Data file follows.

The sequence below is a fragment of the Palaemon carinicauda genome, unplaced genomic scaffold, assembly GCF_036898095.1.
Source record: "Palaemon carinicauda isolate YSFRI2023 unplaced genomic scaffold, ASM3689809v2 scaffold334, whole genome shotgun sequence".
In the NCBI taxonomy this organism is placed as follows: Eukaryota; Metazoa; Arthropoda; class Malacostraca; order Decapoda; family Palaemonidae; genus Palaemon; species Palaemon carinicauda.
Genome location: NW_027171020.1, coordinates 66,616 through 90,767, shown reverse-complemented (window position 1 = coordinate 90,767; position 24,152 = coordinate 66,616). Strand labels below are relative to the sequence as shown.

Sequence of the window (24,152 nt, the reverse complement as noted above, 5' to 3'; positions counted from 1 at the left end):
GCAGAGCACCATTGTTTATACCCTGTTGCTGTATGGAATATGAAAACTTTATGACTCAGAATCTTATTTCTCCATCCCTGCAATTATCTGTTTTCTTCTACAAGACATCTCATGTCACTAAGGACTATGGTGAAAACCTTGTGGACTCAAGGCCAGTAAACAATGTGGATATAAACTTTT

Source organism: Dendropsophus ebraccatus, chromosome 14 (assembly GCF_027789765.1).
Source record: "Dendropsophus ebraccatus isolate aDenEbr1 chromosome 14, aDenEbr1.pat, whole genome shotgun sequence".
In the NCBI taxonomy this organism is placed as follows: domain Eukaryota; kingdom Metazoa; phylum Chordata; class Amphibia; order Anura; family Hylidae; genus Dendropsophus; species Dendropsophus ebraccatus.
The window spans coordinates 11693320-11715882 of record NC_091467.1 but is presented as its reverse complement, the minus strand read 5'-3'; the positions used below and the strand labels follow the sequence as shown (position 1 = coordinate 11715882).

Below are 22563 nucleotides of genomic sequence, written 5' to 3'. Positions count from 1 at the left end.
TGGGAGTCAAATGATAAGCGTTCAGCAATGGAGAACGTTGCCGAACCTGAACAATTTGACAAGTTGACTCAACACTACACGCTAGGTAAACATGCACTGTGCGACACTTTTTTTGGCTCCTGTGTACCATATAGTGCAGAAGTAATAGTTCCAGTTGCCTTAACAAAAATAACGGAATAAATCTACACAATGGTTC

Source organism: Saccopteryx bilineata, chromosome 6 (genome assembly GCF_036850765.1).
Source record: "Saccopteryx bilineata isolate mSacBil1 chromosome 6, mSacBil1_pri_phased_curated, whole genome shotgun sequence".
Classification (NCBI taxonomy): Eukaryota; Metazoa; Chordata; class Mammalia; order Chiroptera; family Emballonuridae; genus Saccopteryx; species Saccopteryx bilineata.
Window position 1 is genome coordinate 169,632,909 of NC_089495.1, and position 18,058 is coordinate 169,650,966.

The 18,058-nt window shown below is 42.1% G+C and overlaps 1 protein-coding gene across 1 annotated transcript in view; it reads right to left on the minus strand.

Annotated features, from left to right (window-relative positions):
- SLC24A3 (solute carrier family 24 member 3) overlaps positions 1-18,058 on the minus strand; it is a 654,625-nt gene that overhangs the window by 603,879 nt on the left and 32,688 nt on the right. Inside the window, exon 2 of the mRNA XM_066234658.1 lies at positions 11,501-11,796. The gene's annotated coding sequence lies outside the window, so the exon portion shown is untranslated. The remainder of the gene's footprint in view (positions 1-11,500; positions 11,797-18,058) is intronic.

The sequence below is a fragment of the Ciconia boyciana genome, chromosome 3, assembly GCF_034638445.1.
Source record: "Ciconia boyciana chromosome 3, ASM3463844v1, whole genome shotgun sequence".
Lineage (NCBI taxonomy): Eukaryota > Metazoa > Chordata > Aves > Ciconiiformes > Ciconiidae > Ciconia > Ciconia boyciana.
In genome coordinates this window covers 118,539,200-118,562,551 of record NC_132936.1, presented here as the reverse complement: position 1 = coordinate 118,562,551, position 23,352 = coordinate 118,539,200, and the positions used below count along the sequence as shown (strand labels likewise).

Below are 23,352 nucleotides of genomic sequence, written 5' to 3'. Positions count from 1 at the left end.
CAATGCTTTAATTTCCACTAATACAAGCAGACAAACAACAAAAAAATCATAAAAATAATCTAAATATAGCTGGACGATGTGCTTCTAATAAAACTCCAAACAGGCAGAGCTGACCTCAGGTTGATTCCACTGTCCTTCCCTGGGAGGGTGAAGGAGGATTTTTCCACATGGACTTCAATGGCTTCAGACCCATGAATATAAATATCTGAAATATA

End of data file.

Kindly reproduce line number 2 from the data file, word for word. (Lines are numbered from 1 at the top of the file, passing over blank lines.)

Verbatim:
Source record: "Palaemon carinicauda isolate YSFRI2023 unplaced genomic scaffold, ASM3689809v2 scaffold334, whole genome shotgun sequence".